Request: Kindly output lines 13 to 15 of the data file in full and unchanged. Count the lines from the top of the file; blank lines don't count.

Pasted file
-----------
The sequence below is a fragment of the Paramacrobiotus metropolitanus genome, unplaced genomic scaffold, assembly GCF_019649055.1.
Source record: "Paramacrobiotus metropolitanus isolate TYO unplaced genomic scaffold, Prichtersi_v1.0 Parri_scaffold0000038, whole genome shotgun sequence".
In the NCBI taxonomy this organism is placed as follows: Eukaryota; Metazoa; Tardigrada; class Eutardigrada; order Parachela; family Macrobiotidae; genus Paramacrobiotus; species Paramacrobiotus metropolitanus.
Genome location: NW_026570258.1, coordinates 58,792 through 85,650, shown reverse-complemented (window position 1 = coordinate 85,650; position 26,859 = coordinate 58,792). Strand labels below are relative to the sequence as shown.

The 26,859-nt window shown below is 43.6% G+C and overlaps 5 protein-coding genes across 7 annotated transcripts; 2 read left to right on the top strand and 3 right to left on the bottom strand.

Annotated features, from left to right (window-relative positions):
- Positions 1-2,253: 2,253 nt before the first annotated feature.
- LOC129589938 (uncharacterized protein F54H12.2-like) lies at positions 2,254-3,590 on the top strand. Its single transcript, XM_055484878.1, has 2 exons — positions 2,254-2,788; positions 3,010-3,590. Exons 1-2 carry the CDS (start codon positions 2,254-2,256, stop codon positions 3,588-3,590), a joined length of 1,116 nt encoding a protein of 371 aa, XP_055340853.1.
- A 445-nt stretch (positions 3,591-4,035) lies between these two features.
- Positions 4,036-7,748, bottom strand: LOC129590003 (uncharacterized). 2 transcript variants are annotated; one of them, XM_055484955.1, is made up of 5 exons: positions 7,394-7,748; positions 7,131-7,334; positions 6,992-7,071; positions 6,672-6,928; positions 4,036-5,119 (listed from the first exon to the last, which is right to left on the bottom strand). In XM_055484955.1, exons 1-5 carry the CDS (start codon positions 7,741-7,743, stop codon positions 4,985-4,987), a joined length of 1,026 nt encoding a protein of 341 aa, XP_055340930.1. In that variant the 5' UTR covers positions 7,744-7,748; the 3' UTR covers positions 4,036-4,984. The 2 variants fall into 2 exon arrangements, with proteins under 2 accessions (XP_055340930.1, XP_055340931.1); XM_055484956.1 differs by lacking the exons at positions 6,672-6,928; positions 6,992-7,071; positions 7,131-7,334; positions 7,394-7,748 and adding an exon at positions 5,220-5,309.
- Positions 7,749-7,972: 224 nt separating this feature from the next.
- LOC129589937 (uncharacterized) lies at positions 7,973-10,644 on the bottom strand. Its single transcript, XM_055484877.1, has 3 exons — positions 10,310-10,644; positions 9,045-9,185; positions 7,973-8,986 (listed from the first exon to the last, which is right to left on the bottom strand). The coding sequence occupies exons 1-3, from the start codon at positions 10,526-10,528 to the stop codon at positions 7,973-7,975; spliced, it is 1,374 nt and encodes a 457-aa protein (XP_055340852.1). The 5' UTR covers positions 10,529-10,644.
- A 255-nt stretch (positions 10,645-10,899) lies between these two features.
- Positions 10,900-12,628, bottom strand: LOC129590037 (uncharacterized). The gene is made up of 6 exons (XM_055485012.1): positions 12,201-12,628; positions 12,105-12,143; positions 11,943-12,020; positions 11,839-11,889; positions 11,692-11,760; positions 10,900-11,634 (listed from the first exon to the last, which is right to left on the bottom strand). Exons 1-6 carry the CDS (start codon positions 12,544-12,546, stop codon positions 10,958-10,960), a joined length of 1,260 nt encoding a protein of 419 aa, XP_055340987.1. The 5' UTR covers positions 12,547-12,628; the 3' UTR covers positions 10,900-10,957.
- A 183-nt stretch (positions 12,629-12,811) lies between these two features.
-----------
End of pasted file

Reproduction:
- A 255-nt stretch (positions 10,645-10,899) lies between these two features.
- Positions 10,900-12,628, bottom strand: LOC129590037 (uncharacterized). The gene is made up of 6 exons (XM_055485012.1): positions 12,201-12,628; positions 12,105-12,143; positions 11,943-12,020; positions 11,839-11,889; positions 11,692-11,760; positions 10,900-11,634 (listed from the first exon to the last, which is right to left on the bottom strand). Exons 1-6 carry the CDS (start codon positions 12,544-12,546, stop codon positions 10,958-10,960), a joined length of 1,260 nt encoding a protein of 419 aa, XP_055340987.1. The 5' UTR covers positions 12,547-12,628; the 3' UTR covers positions 10,900-10,957.
- A 183-nt stretch (positions 12,629-12,811) lies between these two features.